In August 2002, when the Pentagon was busy reviewing its PowerPoint plan for the invasion of Iraq, Australia was already apparently in on the action.  This was before UN inspectors started searching Iraq for Weapons of Mass Destruction. In fact, the strategy meeting took place before US President George W Bush had even gone to the UN with his concerns about Iraq’s stockpile.  By then the US was clearly committed to the cause – but what about Australia? Look closely at Tab K, Slide 1 of the Pentagon’s PowerPoint presentation, dated 5 August 2002, and you can see an interesting inclusion in the “Force Disposition” in Jordan … SAS Task GRP (AUS).

The Australian SAS’s appearance on that chart raises the question: when did the Prime Minister actually commit Australian troops to Iraq?  After all, ten days after the slide appeared, on 15 August 2002, John Howard danced around the issue of military commitments:

STEVE LIEBMAN, TODAY SHOW: Have you received any information in the last few days to suggest that an invasion of Iraq is nearer?

PRIME MINISTER: No, I have not. The situation with Iraq is that no decision has been taken by the United States, obviously the American military plans for a lot of contingencies – everyone knows that, that’s no secret. But no decision has been taken and I’ve said repeatedly, and I’ll say it again this morning, that what I have done in relation to this issue is to take the Australian public into my confidence, to tell them that I think there is a strong possibility of American action. That if that occurs, then Australia could well be asked to participate. But neither has happened and it really is a little premature to be talking about an American strike because no decision has been taken. But it is important that as Prime Minister I let the Australian public know the situation as I understand it to be. But I can inform you that I haven’t been informed and I wouldn’t think it at all likely that some kind of American strike is imminent.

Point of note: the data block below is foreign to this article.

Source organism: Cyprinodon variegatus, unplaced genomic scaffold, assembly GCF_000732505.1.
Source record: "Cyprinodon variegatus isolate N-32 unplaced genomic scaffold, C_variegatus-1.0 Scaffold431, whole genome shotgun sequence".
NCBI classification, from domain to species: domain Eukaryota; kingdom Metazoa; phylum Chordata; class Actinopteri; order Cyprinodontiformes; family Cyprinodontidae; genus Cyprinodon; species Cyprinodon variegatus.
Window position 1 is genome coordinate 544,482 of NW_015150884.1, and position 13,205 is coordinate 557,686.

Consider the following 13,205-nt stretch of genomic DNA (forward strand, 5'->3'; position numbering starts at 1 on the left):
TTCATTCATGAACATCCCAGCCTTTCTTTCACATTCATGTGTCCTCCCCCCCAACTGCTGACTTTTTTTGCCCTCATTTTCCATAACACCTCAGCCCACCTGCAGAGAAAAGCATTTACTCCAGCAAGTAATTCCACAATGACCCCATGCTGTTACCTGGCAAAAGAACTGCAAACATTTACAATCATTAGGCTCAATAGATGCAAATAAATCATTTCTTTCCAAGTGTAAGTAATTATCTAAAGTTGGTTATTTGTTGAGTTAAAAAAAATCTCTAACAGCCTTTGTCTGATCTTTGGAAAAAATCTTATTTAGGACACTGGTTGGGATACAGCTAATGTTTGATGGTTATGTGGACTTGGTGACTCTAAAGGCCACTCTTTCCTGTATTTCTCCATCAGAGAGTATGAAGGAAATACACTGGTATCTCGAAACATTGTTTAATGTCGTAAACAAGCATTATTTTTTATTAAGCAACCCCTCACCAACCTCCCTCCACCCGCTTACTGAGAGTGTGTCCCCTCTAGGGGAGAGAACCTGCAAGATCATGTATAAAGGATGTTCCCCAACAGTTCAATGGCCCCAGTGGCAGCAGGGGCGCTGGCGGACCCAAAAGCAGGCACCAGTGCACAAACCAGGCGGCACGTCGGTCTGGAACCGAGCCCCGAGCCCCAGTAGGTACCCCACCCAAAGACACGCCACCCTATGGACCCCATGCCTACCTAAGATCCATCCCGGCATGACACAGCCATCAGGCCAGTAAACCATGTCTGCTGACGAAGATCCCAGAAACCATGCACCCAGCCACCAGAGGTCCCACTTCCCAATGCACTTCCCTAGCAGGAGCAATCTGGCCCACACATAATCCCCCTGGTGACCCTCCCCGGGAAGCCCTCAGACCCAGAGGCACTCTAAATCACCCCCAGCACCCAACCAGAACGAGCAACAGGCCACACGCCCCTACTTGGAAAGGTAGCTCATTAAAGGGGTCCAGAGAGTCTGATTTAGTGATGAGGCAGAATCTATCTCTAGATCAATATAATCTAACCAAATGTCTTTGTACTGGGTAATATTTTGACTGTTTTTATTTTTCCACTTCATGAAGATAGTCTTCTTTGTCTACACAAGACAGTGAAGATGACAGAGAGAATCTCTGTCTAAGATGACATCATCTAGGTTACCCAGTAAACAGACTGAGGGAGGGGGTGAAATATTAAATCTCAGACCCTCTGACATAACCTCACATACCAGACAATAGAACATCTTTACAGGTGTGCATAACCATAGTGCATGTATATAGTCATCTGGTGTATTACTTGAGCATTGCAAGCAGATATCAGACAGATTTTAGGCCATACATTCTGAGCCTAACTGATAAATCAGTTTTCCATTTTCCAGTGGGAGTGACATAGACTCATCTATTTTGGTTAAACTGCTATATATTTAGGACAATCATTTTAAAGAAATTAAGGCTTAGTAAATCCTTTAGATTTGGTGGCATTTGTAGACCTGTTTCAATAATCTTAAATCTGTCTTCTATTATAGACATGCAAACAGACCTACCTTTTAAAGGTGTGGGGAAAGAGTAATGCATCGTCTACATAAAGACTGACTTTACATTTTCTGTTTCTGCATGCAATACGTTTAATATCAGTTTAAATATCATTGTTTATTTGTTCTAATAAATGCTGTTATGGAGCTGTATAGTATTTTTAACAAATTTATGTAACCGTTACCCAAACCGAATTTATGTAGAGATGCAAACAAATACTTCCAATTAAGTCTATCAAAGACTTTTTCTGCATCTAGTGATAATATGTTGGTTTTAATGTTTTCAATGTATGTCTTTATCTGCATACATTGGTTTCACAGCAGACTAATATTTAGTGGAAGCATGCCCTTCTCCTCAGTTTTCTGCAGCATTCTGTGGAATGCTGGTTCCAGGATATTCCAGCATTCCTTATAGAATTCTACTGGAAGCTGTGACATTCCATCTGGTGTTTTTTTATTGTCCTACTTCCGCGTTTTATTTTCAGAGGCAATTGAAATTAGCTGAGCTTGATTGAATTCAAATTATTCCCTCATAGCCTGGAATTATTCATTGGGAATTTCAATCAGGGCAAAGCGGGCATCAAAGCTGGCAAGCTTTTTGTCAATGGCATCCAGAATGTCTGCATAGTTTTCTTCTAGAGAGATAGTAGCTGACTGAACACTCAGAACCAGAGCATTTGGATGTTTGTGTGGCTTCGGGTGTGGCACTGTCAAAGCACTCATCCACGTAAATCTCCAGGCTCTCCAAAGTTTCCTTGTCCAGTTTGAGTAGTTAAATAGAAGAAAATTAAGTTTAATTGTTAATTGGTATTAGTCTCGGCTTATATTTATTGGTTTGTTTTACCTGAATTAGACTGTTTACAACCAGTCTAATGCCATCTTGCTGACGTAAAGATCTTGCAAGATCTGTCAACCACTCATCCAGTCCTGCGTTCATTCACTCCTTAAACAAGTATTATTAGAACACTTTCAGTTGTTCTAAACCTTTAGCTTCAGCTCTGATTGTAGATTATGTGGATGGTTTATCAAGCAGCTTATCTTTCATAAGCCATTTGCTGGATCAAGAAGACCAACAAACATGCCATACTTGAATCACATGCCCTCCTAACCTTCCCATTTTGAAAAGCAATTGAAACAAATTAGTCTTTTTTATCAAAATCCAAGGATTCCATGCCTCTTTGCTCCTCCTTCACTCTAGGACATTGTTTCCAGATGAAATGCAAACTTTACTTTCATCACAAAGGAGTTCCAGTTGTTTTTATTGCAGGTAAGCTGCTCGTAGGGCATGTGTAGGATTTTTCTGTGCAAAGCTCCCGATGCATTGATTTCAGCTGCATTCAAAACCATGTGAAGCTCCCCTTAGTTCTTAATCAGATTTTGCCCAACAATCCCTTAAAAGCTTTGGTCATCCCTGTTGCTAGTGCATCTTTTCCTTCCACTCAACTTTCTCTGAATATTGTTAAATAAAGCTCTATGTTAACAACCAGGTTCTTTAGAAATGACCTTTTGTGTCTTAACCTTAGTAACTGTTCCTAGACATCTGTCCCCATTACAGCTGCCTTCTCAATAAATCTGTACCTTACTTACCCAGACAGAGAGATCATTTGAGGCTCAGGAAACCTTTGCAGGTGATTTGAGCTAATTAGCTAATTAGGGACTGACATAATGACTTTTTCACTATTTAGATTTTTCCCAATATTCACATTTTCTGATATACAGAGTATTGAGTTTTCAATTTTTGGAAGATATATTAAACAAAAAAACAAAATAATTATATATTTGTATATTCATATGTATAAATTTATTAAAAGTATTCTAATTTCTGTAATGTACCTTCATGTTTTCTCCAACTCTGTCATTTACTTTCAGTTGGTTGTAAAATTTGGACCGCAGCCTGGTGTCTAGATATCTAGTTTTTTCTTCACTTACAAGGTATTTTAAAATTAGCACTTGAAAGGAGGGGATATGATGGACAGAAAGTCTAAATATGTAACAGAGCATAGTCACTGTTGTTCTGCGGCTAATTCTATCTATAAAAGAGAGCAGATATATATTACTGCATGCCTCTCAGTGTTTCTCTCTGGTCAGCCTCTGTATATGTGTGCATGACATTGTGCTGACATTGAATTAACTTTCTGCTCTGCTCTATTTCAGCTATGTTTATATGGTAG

In March 2003, America’s contingency plan was enacted, including the Australian contribution: Cabinet committed troops to the war in Iraq.

Peter Fray

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